The Suburbs Aren’t Under Attack. They Can Be Places of Opportunity for All.
President Trump’s recent appeal to “suburban housewives”—that he will preserve suburban communities and that Democratic presidential nominee Joe Biden will “destroy your neighborhood”—has sparked national conversation. But the contentious debate around suburban housing is not new.
Trump’s rhetoric is consistent with decades-old efforts to paint policies that aim to make suburbs more inclusive for people of all incomes as a threat to the suburban way of life—including unfounded claims about affordable housing’s effects on property values (PDF) and crime. As a result, many American suburbs have relied on exclusionary zoning and land-use policies that prevent and slow development with the explicit goal of excluding low-income people of color. In effect, this hoards opportunity (PDF) by limiting access to resources and amenities. But America’s suburbs are changing naturally.
Trump misunderstands what America’s suburbs look like today. Suburbs are more racially and economically diverse than they have ever been in our country’s history. And local leaders can take steps to foster even more racially and socioeconomically diverse communities that benefit all residents, not just predominantly white middle- and upper-class families, by providing access to transit, homeownership, good schools, and jobs. All suburban residents benefit from racial and socioeconomic diversity through reduced traffic, economic stimulation, better outcomes for children, and a stronger workforce.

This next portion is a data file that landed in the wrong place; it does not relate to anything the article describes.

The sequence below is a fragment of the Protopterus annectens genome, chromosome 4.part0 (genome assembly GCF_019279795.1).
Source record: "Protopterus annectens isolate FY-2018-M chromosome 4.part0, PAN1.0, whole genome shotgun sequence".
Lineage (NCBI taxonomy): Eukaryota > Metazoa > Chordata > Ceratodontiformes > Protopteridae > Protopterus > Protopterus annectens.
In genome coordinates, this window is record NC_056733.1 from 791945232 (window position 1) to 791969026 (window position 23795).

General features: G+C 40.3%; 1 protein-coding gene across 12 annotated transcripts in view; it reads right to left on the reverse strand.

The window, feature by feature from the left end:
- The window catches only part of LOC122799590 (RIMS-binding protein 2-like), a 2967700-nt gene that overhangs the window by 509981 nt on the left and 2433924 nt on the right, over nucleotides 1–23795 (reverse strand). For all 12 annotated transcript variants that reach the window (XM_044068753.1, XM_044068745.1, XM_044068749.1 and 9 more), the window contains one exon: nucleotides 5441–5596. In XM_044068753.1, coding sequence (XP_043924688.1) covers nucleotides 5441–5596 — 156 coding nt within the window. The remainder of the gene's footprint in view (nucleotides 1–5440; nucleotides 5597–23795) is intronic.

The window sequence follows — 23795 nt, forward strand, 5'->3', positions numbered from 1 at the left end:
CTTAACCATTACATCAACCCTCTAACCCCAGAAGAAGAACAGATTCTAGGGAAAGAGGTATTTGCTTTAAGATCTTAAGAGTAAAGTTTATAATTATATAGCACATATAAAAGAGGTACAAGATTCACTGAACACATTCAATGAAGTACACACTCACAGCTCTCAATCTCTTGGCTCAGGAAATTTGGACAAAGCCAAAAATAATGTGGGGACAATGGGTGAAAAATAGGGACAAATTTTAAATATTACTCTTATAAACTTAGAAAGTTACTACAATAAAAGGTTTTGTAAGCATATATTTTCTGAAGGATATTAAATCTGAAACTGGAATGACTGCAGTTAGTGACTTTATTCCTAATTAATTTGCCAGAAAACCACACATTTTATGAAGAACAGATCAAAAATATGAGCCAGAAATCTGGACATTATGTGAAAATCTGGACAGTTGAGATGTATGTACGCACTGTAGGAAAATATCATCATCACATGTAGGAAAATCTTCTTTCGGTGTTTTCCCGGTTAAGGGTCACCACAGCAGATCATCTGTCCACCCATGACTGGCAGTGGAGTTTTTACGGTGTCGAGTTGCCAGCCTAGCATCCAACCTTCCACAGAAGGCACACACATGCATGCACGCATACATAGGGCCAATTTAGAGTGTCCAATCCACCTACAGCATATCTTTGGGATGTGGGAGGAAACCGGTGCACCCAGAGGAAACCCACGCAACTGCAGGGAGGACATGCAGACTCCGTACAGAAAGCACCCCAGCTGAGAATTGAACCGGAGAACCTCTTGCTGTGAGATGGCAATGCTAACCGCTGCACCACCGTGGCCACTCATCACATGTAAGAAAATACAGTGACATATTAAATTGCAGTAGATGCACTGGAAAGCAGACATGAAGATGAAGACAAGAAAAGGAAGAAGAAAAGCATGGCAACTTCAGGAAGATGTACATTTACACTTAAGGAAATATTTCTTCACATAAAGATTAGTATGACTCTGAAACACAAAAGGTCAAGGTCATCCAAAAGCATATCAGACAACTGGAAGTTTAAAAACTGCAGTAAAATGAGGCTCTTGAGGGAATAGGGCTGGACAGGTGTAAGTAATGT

Every family should be able to live in a community filled with opportunity. Several proactive suburbs and metropolitan areas across the country have already taken steps to dismantle discriminatory policies and build strong communities of opportunity for people who want to live there. Here are three evidence-based policy commitments that other areas could take to begin realizing that vision.
1. Build affordable rental housing in suburban enclaves